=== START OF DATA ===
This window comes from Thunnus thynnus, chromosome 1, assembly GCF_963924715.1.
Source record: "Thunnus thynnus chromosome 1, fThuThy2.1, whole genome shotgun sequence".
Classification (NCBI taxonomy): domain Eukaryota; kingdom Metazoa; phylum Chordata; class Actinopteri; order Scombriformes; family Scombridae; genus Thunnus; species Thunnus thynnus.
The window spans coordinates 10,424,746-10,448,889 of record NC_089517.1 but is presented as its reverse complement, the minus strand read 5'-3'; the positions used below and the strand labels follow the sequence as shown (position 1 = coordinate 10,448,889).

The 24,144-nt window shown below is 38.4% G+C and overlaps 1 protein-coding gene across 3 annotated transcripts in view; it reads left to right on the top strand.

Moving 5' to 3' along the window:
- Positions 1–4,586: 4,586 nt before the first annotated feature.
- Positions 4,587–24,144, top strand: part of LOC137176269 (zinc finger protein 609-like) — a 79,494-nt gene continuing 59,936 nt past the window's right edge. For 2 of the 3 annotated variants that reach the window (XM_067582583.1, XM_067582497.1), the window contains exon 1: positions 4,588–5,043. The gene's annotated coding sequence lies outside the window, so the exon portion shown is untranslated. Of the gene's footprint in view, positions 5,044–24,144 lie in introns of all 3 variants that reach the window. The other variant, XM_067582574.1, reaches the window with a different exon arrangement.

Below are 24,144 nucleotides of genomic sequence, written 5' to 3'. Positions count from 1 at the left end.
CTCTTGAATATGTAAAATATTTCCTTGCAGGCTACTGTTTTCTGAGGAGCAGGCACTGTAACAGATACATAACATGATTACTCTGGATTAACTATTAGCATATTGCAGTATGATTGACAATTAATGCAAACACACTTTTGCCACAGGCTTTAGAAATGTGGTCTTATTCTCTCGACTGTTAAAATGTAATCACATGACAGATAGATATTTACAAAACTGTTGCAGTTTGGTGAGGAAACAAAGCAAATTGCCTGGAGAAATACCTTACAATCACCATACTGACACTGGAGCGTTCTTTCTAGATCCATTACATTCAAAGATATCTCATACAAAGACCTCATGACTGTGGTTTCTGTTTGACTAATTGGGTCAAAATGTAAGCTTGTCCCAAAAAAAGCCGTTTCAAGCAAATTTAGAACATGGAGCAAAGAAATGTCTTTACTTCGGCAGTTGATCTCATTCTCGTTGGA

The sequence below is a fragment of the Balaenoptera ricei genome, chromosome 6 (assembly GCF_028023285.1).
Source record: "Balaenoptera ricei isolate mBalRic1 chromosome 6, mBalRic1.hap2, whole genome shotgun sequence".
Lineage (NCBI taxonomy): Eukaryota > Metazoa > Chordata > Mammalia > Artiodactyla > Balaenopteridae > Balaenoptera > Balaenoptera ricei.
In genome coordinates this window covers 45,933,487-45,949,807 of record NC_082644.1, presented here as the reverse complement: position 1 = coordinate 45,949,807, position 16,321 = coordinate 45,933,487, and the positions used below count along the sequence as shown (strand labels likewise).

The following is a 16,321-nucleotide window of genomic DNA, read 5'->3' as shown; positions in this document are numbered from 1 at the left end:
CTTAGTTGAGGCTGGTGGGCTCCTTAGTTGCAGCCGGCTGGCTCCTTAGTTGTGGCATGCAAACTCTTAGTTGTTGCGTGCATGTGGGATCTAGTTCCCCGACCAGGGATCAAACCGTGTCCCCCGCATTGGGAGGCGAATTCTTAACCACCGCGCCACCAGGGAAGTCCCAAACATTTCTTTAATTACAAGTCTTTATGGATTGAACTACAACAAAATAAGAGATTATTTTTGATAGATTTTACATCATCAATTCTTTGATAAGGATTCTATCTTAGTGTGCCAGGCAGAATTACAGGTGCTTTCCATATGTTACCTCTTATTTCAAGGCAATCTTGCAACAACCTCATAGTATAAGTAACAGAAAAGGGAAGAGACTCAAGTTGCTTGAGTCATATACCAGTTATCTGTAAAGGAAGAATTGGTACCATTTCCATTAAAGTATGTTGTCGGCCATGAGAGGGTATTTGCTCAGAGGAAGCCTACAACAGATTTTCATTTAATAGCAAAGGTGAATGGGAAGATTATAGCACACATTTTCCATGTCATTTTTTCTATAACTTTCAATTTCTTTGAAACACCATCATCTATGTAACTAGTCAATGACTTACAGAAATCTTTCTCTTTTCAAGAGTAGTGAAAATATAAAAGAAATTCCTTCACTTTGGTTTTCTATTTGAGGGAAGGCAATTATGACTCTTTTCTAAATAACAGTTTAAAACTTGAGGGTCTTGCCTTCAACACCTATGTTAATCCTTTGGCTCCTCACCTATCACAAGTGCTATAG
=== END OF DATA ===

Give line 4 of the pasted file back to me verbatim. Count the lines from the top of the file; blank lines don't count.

The window spans coordinates 10,424,746-10,448,889 of record NC_089517.1 but is presented as its reverse complement, the minus strand read 5'-3'; the positions used below and the strand labels follow the sequence as shown (position 1 = coordinate 10,448,889).